Meter 14, as mentioned above, is calibrated to read the quality of the grain because the voltage across the meter is a direct relationship to the dielectric constant of the grain that is in contact with the probe.

A zener diode 64 and a diode 66 in series with zener 64 establish a well regulated DC voltage supply to the function generator 32. Zener 64 normally would be a 10-volt diode. The diode 66 provides temperature compensation for the zener. The entire unit will have good temperature characteristics which is important because of widely varying temperatures, particularly when one considers a prime purpose of the invention is to measure grain. In the sun during late summer, the temperature could be well over 100° F., whereas in the winter it could be below 0° F. Thus, there is a need for very accurate temperature compensation which the pair of diodes provide, whereby the voltage to the function generator remains constant. A pair of batteries 68 and 70 are used to provide better operation for the operational amplifier. While one battery could be used, it has been found that by dividing the 12-volt battery into, for example, two 6-volt batteries there is provided a good reference for the midpoint of the operational amplifier. An advantage of using a 12-volt system is that the unit can be charged from the cigarette lighter of a vehicle.

A pair of ganged switches 72 and 74 are inserted adjacent the batteries. A variable resistor 76 is connected to pin number 6 of the phase locked loop 58. Resistance 76 is adjustable to match the rest or zero frequency of the oscillator circuit in the probe. A capacitor 78 between pins 2 and 3 cooperates with resistance 76 to provide the matching frequency.

A capacitor 80 between pin 13 and common is inserted on the control voltage from the phase locked loop to reduce noise.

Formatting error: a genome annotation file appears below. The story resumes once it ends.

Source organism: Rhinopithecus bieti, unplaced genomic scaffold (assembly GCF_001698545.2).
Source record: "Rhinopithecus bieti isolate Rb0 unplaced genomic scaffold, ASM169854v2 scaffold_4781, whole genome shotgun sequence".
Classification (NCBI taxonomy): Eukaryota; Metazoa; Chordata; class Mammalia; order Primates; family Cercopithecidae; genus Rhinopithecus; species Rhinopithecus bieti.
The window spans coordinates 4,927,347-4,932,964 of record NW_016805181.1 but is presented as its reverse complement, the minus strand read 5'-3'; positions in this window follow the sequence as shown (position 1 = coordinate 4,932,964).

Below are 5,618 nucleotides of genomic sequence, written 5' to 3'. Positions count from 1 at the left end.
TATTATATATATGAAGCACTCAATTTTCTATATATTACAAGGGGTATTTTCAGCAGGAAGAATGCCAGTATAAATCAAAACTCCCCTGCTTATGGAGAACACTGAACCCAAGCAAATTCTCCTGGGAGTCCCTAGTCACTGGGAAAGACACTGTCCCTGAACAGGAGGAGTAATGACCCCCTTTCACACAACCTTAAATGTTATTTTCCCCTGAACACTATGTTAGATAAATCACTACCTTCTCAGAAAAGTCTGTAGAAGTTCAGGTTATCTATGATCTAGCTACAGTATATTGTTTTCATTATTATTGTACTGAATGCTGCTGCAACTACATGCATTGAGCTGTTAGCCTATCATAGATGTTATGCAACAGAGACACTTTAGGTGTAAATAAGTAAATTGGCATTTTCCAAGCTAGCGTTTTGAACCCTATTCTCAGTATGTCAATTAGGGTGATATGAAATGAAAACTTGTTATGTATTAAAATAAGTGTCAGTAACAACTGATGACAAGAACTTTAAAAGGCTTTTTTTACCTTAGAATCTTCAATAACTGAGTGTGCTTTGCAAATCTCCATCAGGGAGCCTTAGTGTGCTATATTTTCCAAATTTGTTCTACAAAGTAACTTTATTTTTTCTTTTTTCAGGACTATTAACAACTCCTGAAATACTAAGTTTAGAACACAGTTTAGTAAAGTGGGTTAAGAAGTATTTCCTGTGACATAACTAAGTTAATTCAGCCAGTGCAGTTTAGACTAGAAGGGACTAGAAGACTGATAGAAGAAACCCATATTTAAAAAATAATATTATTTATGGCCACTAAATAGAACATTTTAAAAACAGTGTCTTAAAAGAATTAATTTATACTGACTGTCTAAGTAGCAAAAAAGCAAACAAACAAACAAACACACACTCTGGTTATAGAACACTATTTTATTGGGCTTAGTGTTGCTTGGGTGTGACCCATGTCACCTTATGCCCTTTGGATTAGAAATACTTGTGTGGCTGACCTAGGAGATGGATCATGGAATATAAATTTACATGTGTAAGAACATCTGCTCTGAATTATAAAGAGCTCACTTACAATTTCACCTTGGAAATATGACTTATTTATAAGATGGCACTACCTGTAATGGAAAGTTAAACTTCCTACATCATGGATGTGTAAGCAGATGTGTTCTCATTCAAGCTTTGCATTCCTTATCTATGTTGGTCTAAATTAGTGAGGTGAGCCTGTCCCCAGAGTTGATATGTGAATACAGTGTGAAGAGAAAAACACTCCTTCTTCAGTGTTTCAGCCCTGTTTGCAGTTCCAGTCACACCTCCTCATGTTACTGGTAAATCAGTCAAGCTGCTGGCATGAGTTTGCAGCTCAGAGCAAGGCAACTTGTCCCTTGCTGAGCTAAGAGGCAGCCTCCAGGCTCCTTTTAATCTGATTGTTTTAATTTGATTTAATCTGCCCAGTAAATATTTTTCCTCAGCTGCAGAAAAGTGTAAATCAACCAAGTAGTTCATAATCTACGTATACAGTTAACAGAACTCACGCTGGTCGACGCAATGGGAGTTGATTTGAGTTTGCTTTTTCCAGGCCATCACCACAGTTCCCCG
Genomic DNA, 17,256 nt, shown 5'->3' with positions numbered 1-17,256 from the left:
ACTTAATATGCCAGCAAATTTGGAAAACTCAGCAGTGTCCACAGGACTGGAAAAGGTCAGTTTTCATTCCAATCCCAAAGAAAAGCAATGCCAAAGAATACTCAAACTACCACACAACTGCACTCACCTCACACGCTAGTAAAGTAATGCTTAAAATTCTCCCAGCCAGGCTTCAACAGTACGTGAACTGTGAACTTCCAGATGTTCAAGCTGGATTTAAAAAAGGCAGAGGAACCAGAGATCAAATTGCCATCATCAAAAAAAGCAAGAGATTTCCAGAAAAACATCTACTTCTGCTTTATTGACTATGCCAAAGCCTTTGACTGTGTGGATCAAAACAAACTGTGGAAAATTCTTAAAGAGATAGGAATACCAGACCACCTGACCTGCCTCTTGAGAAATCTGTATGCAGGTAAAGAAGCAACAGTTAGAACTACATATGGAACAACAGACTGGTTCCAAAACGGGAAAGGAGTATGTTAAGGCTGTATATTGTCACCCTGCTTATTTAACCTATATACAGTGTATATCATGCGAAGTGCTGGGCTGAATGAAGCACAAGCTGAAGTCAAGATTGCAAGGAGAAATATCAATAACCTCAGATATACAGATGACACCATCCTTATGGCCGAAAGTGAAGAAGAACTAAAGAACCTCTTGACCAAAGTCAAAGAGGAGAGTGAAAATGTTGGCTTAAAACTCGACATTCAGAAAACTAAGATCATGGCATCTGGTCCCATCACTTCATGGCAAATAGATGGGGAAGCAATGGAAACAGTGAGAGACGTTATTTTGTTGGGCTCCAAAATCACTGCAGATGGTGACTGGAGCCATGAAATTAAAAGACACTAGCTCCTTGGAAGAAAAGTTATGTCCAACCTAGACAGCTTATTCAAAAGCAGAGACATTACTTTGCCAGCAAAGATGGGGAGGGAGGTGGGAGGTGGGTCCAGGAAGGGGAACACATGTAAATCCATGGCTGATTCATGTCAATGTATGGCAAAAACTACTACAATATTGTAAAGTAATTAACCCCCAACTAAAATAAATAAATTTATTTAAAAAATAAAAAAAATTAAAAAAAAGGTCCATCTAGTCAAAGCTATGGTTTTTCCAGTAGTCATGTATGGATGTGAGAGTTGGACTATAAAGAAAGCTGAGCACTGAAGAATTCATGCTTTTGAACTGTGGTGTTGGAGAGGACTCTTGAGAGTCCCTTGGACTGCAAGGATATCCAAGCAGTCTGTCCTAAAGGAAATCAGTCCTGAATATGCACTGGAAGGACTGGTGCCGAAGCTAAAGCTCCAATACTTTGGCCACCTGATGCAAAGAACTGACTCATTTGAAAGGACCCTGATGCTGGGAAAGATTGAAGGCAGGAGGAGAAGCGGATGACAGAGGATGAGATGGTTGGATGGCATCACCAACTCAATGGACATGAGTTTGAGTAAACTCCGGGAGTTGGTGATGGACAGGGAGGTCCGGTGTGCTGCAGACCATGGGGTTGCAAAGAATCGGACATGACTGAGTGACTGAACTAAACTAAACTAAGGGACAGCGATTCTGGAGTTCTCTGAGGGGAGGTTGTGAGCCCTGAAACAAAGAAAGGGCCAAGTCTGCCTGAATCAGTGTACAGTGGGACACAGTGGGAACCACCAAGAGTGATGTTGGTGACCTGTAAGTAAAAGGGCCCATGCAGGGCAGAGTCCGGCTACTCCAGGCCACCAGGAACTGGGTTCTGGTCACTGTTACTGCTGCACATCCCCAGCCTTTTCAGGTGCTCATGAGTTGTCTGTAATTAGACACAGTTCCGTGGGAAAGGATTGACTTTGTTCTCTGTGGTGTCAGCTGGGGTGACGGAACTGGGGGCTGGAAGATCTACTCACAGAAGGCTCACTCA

Terminals 14 and 15 of the phase locked loop are connected to a low pass filter 82 which includes a high resistance 84, a pair of capacitors 86 and a pair of low ohm resistors 88. These form a low pass filter to feed back into terminal 15 to control the oscillator and the phase locked loop. Terminal 10 of the phase locked loop is the output terminal giving a DC voltage out of the phase locked loop, the DC voltage being proportional to the change in frequency resulting from the change in frequency emanating from the function generator in the probe. Thus, the DC voltage is proportional to the frequency change. A resistor 90 and a capacitor 92 provide another low pass filter at the input of the operational amplifier 60. The negative input to the operational amplifier is connected to a feedback circuit which includes the bank of resistors 62. Also connected to the negative input of the operational amplifier is a low resistance in the form of resistor 94 connected to ground. Thus the gain of the operational amplifier is determined by the ratio of resistors 62 and 94. Thus the ratio of whichever resistor in bank 62 is connected, divided by the resistance of resistor 94 provides the gain of the operational amplifier. In this way, the resistors in bank 62 are used to adjust the gain of the amplifier to provide an appropriate output for each different type of grain.

A resistor 96 in the order of 200 ohms is placed in the battery-zener circuit to permit the proper operation of the zener. For example, the voltage emanating from the batteries will be in the order of 12.6 volts. Assuming that the zener diode 64 is rated at 10 volts, it, together with diode 66, one will have 10.6 volts, then there will be a two volt drop across resistor 96. This resistance is thus required to absorb the variations in load so that the zener 64 can properly regulate the voltage.

A resistor 97 is connected between one terminal of meter 14 and a ground connection between batteries 68 and 70.

As discussed above, the capacitor electrodes 26 and 28 are encapsulated in plastic material so that there is no resistive contact with the grain since there is no interest in measuring the resistance of the grain, only measuring the dielectric. This is a distinct advantage over the prior art use of coaxial electrodes which are bare metal so that when the grain is in contact with the electrodes, the resistance of the grain will affect the reading.

The embodiment seen in FIG. 3, which includes the shielded cable connection 50, is used for direct readout. However, if one were to have a remote readout, for example, having the probe in the grain as it arrives at an elevator in a truck and the readout being inside, amplifier 46 would be connected to output pin 3 of the function generator 32. If the cable is unshielded and line 48 is of sufficient length, there is in effect an antenna. Thus, the unshielded wire 48 will radiate because the frequency emanating is in the order of 300 kHz. Obviously, referring to FIG. 2, the dotted lines 98 would either represent the cable connection or an antenna connection wherein "box" 12' would have its appropriate antenna and amplifier corresponding with amplifier 46 in FIG. 3.